Secondary Abilities

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Why the errata: 2nd edition introduced the idea of secondary skills: They were defined as skills that were less applicable than "regular" skills, and could therefore be bought more cheaply. In practice, a secondary skill was any skill that wasn't on the character sheet.

It became clear that many of these "secondary skills" are just as general than those included in the standard set. Each of White-Wolf's parallel games (Mage, Werewolf, etc.) have their own slightly different set of perfectly legitimate "standard" skills. 3rd edition dropped the concept, and it hasn't been picked up again. Instead, the most current rules require that all skills, no matter how specialized, cost the same basic amount.

Several "alternate" skills, such as dreaming, meditation, and memory have become important (perhaps vital) in our game, however, and some characters have bought others like seduction and game-play.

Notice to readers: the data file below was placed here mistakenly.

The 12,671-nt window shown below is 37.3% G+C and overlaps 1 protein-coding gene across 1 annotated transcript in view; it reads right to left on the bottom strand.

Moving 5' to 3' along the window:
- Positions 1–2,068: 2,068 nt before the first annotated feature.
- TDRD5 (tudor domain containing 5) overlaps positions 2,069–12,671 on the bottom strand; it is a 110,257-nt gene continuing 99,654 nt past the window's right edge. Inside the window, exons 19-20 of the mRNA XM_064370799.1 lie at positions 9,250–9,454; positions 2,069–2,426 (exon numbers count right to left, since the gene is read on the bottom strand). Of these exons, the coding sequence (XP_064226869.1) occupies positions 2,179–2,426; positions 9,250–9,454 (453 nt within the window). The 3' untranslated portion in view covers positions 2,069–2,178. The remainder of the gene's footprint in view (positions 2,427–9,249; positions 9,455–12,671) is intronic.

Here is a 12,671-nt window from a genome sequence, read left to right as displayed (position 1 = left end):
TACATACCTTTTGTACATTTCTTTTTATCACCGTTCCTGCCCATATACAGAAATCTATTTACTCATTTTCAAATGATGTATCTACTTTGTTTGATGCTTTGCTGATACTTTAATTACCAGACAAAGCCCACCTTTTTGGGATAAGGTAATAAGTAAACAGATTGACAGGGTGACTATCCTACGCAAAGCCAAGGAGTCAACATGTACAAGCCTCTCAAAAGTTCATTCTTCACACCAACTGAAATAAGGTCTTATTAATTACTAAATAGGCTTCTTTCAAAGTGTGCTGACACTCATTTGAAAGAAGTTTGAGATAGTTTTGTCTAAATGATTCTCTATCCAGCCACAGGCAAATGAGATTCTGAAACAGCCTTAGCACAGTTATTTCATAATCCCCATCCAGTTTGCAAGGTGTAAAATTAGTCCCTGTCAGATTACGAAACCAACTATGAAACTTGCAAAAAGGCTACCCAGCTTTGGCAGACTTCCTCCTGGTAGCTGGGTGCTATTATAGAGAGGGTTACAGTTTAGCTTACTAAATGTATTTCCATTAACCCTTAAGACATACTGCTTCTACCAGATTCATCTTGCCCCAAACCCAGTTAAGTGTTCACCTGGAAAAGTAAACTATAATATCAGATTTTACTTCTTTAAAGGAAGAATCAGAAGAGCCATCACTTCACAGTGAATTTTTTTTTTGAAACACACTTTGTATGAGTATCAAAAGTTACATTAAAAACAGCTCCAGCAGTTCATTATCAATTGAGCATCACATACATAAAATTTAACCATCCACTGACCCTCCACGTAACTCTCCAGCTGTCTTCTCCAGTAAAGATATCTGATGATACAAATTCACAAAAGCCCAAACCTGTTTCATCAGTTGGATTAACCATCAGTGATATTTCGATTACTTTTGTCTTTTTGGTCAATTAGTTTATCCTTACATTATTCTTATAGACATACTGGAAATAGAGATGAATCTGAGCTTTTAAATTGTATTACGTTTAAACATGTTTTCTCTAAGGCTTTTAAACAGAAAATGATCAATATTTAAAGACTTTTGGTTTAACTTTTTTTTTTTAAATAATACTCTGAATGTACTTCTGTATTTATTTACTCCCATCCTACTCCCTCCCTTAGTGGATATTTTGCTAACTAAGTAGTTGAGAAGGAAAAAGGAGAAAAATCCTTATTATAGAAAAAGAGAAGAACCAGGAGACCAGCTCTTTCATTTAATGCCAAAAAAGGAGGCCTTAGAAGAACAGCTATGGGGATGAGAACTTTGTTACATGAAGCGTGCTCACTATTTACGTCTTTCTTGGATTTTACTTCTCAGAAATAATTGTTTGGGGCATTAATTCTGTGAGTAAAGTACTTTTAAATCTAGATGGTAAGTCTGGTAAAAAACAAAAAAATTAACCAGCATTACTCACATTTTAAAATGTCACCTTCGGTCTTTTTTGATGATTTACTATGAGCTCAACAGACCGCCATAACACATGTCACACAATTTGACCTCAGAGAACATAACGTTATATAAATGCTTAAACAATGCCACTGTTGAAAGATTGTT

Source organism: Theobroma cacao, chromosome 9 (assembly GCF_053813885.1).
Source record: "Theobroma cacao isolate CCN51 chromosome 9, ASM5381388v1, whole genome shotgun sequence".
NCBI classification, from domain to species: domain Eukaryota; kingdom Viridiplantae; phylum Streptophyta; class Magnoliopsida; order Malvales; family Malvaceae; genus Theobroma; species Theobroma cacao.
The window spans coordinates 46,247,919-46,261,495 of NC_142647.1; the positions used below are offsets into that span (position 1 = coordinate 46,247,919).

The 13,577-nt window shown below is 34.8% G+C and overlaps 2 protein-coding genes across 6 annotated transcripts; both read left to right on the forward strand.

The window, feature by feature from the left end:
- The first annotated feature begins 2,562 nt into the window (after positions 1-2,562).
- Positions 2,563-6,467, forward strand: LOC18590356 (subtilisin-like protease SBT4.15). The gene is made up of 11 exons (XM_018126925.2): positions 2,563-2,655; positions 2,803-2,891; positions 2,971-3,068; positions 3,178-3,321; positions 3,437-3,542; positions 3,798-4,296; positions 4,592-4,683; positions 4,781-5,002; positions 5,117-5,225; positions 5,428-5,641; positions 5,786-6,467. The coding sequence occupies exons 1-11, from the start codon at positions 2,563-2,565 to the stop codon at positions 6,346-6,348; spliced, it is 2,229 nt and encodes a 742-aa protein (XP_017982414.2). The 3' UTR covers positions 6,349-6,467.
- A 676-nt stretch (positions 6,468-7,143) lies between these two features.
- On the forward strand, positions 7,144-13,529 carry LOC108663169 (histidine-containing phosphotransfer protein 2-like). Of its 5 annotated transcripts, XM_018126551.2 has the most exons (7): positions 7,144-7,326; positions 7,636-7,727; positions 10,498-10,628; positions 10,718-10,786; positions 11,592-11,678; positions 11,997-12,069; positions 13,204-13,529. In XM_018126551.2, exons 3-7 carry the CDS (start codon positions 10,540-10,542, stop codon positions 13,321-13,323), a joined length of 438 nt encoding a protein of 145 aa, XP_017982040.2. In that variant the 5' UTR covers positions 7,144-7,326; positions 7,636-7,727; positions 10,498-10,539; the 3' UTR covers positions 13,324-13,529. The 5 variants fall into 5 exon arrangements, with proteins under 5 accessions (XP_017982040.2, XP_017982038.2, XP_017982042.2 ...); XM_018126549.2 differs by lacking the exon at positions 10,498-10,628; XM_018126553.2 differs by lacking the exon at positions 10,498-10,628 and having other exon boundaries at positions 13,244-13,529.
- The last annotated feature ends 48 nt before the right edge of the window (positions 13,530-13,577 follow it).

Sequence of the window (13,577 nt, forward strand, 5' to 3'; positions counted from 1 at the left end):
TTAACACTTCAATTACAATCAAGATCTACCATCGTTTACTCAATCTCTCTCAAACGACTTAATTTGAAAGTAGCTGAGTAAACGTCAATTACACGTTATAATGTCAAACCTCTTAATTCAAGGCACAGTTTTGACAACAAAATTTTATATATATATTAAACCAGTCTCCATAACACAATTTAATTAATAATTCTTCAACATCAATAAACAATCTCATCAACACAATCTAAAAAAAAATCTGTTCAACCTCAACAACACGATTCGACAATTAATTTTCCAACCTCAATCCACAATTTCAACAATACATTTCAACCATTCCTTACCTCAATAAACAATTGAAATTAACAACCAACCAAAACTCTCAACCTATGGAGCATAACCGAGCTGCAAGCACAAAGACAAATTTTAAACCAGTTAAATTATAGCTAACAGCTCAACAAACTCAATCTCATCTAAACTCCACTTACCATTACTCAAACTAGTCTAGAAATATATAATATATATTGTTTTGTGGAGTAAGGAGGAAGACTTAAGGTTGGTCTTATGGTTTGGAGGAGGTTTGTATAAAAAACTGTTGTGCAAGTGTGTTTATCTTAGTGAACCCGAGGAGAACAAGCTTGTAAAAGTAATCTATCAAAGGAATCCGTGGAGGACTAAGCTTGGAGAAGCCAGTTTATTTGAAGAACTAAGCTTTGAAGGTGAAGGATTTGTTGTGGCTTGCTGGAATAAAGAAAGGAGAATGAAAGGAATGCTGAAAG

There has always been a certain amount of overlap between some skills, and some things are extremely narrow, but not adequately covered by general skills. For instance Dark Ages and Modern rules use different skills to accurately place a lightning bolt: One uses firearms while the other uses archery. Both are equally legitimate (or perhaps illegitimate), but archery certainly cannot be used to accurately fire a gun. Perhaps a specific skill, such as visual estimation could be used instead.

The rule: If a character chooses to buy a more specific skill, he must pay the full experience price to do so. However, there is an advantage: Depending on how specific the skill is, the character rolls at a reduced difficulty compared to someone who is using the general skill.

For example: Enigmas is a general skill that covers puzzles of all sorts. It can be used to play games, unravel puzzles, and discern tactics (among other things.) Thus, the standard opposed roll for playing Chess is Intelligence + enigmas = 6. If a character chooses to specialize in game-play, he could roll Intelligence + board games = 5 vs his opponent's difficulty of 6. A character could choose to further specialize by taking the skill chess. This skill is so narrowly specialized that his difficulty is reduced by 2, and the character would roll Intelligence + Chess = 4.

I do not think it is legitimate to take a skill that is so ridiculously specialized as to merit a 3 point difficulty reduction. This would be akin to taking the skill driving in reverse while parallel parking. However, skill specializations still apply, such as Chess: Endgame.

Alternate Talents

Alternate Skills

Alternate Knowledges